Optimized PCR and RPA assay
The primer pair RPA11F/RPA11R was found to be efficient in amplifying the 126 bp LipL32
gene from twenty-three pathogenic reference strains and not from the non-pathogenic Leptospira by PCR. The PCR assay targeting the pathogenic gene is considered a confirmative diagnosis (OIE, 2021a)
. Hence lipL32
gene was chosen as the target for both the PCR and the RPA assay, which is highly expressed during infection (Haake et al., 2000).
For the RPA assay, 24 pmol of each of the primers, 2.8 mM Magnesium acetate (0.5 µl), 20 ng of template DNA, incubation temperature of 39°C and a reaction time of 30 minutes were found to be the optimized conditions for amplification of 126 bp amplicon targeting LipL32
gene (Fig 1) of pathogenic leptospira. The RPA assay efficiently amplified the lipL32
gene (126 bp) from the reference strain of pathogenic serogroups. It is in concordance with the application of RPA assay to detect the methicillin-resistant Staphylococcus aureus (Piepenburg et al., 2006), Leptospira
sp (Ahamed et al., 2014), Mycobacteriu
m sp (Singpan omchai et al., 2019).
Analytical performance of the developed RPA assay
During ascertaining the variability in pipetting of the reaction components, the coefficient of variation ranged from 0.3 to 1.1% was noticed, indicating negligible contribution for dispensing the respected volumes with the micropipettes. The concentration of the stock DNA was 53 ng/ìl which is equivalent to 1.014×107 copies. On serial dilution and detection of genomic copies, the lower limit of detection for developed RPA assay and PCR assay was estimated as 102 copies. The RPA assay amplified the LipL32
gene from pathogenic reference strains but not from non-pathogenic Leptospira and other Gram-negative bacterial species such as Brucella, Salmonella
DNA, confirming the specificity of the RPA assay. This sensitivity and specificity in detecting Leptospira DNA confirm the analytical characteristics of the optimized RPA assay.
Diagnostic characteristics of the developed RPA assay
The PCR assay detected 67 samples as positive, while 64 samples were found to be positive by RPA assay. The test positivity to Leptospira
DNA in the samples was 42.6% (64/150) and 44.6% (67/150) by the RPA assay and PCR respectively. The test results indicated a good diagnostic agreement between RPA assay and PCR with a kappa value of 0.905 (0.837 to 0.974 at 95% CI). The diagnostic sensitivity and specificity of RPA assay to detect Leptospira
DNA when applied to clinical samples was 92.5% (83.44% to 97.53%, 95% CI) and 97.59% (91.57% to 99.71%, 95% CI) respectively, in comparison with PCR (Table 2).
Table 2: Performance of RPA assay in comparison with the PCR assay for detecting leptospira DNA in clinical samples.
However, the RPA assay detected leptospiral DNA from two samples that tested negative by the PCR assay, the failure in the PCR assay could be due to the presence of inhibitory factors in the sample (Ahamed et al., 2009).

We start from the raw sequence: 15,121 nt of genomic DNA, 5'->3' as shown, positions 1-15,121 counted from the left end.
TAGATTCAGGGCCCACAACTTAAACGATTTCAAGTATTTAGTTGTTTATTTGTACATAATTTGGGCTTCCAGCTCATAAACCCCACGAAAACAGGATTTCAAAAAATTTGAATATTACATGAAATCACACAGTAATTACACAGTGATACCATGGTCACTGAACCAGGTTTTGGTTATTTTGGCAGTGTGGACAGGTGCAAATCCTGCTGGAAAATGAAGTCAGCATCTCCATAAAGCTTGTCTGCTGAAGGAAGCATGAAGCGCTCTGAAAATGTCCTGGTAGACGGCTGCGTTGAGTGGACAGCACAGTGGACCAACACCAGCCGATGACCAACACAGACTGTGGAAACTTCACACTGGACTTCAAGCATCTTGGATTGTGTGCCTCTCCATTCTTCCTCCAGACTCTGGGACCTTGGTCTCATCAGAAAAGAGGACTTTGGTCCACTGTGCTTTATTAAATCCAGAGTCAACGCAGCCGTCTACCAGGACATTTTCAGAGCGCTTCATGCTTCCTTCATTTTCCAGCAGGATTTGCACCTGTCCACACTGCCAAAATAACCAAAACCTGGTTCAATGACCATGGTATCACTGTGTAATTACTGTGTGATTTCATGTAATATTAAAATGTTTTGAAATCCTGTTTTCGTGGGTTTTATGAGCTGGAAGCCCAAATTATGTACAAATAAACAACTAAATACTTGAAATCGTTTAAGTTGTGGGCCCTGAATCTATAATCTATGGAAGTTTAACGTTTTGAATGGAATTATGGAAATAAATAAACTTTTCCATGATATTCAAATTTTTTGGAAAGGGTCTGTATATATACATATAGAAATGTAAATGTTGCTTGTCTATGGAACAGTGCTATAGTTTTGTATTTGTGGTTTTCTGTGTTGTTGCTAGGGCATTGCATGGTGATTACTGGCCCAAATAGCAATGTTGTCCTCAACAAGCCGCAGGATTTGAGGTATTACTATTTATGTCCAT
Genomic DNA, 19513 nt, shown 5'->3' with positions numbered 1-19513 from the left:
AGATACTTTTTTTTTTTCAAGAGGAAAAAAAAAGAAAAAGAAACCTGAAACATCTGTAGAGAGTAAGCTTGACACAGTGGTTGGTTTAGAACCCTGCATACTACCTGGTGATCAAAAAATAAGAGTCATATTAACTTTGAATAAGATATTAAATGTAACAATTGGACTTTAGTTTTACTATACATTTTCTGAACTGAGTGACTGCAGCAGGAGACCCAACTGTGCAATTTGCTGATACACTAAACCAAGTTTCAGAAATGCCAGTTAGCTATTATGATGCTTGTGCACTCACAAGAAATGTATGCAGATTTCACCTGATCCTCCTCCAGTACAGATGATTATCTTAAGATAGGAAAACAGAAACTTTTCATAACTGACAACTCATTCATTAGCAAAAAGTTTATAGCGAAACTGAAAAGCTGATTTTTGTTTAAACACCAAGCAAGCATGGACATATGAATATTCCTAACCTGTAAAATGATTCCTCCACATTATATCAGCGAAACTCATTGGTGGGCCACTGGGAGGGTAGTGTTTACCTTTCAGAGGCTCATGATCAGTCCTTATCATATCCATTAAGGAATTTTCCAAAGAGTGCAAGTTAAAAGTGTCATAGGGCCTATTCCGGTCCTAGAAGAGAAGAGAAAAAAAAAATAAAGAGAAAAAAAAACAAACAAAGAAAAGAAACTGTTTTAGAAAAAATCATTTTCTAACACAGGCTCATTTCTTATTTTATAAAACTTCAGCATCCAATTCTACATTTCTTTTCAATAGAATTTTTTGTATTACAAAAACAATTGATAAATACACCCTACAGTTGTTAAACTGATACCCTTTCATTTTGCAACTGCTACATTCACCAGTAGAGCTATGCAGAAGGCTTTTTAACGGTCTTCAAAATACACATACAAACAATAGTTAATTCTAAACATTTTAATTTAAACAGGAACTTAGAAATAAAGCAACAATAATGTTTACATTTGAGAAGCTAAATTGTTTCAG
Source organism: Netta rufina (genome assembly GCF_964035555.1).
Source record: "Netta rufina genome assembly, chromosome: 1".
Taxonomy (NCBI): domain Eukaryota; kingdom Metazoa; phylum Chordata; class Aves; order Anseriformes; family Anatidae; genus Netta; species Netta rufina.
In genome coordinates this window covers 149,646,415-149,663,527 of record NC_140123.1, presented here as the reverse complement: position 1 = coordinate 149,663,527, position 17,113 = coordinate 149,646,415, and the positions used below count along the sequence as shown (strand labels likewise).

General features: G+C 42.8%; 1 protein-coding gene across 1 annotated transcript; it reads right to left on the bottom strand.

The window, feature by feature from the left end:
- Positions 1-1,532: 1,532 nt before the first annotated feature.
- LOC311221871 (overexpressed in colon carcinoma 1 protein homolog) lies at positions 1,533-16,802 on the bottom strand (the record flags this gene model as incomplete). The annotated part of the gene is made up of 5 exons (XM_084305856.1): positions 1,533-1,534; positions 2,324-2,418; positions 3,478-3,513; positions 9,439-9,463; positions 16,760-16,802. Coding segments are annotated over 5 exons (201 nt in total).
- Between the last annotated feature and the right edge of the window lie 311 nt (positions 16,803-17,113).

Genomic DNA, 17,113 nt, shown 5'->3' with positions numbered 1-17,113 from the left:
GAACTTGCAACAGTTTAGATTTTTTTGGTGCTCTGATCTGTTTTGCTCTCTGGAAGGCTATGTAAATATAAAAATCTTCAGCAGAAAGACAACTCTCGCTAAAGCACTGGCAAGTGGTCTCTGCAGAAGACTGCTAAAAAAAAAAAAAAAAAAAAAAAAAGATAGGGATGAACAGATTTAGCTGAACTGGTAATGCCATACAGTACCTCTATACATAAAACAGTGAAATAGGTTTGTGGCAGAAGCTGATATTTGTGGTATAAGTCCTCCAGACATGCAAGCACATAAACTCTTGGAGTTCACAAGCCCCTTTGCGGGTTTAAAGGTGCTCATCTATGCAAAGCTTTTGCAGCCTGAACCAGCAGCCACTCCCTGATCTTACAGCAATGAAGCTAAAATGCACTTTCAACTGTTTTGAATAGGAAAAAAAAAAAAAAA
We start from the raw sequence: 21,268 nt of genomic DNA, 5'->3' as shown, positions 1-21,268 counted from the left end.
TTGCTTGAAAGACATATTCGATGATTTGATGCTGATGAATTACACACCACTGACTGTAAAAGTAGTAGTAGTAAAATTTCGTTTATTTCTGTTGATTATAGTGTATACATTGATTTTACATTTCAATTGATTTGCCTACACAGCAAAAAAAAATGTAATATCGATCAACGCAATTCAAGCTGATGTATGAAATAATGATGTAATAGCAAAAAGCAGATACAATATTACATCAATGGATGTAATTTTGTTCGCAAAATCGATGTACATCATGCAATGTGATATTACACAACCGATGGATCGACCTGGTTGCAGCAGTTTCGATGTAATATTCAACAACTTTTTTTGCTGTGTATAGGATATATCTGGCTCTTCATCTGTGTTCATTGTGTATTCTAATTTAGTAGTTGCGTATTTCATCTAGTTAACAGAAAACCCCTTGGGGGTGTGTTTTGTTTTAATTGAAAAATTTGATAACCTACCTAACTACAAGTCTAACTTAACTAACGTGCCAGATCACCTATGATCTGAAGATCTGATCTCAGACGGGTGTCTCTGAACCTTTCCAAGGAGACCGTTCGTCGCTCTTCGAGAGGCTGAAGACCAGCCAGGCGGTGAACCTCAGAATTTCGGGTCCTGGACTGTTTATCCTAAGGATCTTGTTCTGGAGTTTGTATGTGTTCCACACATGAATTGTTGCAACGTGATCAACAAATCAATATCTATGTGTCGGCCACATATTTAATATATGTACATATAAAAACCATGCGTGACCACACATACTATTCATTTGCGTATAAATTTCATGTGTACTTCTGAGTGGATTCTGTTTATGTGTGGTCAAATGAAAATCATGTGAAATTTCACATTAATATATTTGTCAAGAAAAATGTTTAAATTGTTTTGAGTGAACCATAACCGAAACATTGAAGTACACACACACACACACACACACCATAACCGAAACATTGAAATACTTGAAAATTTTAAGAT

When applied to the kidney tissues and water samples, both RPA assay and PCR detected Leptospira
DNA in twelve tissue and ten water samples showed a similar positivity percentage. It implies the use of the assay for surveillance of Leptospira in the environment which is considered to be a source of infection.
The real-time PCR detected Leptospira DNA in 74 samples with a positive rate of 49.3% (74/150). None of the samples that tested negative on either PCR or RPA assay was found to be positive on real-time PCR assay confirming the diagnostic specificity but showed slightly higher sensitivity than both the assays. The high sensitivity in real-time PCR assay is due to the inherent ability of the fluorescent tags that are used as the reporter (Thaipadunpanit et al., 2011).
Repeatability and reproducibility characteristics of the developed RPA assay
The mean DNA concentration of amplified products on different occasions was 42.24 ng/ul ± 1.44 with a coefficient of variation of 5.9% indicating good repeatability of the assay. Out of 25 blind-coded samples that were used for the reproducibility assessment, the Leptospira DNA was detected in 19 samples in the third-party testing laboratory, while 17 samples tested positive in this laboratory. Analysis of the results revealed better agreement on the performance of the assay across laboratories with a kappa value of 0.81 (0.547 to 1.00 at 95% CI ). The reported RPA assay showed very good intra and inter-assay repeatability and reproducibility. The repeatability of the assay performed on different occasions showed a co-efficient of variation of 5.9% is minimal and in agreement with the report of Reed et al., (2002).
The removal of DNA binding protein by heat as an alternative method in the study, before visualization by gel electrophoresis, reduces the time and expenses, compared to the manufacturer’s recommended method.
RPA assay extends the capabilities of diagnostic facilities without access to a thermocycler and generates the result in 30 minutes, but the reagent is costly. On factoring, in the time and cost of equipment, RPA assay is less expensive than PCR assay. Taken all together, the RPA assay is a promising tool for canine leptospirosis detection, which is simple, rapid and reliable in resource-limited diagnostic laboratories and on-site facilities. Further, simplification is possible by using the endpoint detection through the lateral flow platform as a point care test, during an outbreak for early diagnosis of canine leptospirosis.